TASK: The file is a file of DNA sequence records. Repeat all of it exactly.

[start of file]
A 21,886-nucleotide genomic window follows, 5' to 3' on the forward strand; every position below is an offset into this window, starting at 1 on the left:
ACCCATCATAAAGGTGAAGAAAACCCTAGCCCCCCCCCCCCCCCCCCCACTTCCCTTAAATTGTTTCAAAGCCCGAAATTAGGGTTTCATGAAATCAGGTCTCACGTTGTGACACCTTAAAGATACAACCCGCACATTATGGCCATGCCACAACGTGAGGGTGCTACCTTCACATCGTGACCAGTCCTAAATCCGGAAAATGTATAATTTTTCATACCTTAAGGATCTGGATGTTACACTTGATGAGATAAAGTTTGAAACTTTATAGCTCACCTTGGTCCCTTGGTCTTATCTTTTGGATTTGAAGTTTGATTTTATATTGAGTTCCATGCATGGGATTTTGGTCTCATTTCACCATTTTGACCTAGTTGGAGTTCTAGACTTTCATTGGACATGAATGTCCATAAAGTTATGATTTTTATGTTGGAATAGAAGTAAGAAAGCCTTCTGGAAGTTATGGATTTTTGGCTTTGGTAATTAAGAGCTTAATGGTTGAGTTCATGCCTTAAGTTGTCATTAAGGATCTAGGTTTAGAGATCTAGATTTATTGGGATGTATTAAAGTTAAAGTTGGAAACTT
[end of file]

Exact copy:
A 21,886-nucleotide genomic window follows, 5' to 3' on the forward strand; every position below is an offset into this window, starting at 1 on the left:
ACCCATCATAAAGGTGAAGAAAACCCTAGCCCCCCCCCCCCCCCCCCCACTTCCCTTAAATTGTTTCAAAGCCCGAAATTAGGGTTTCATGAAATCAGGTCTCACGTTGTGACACCTTAAAGATACAACCCGCACATTATGGCCATGCCACAACGTGAGGGTGCTACCTTCACATCGTGACCAGTCCTAAATCCGGAAAATGTATAATTTTTCATACCTTAAGGATCTGGATGTTACACTTGATGAGATAAAGTTTGAAACTTTATAGCTCACCTTGGTCCCTTGGTCTTATCTTTTGGATTTGAAGTTTGATTTTATATTGAGTTCCATGCATGGGATTTTGGTCTCATTTCACCATTTTGACCTAGTTGGAGTTCTAGACTTTCATTGGACATGAATGTCCATAAAGTTATGATTTTTATGTTGGAATAGAAGTAAGAAAGCCTTCTGGAAGTTATGGATTTTTGGCTTTGGTAATTAAGAGCTTAATGGTTGAGTTCATGCCTTAAGTTGTCATTAAGGATCTAGGTTTAGAGATCTAGATTTATTGGGATGTATTAAAGTTAAAGTTGGAAACTT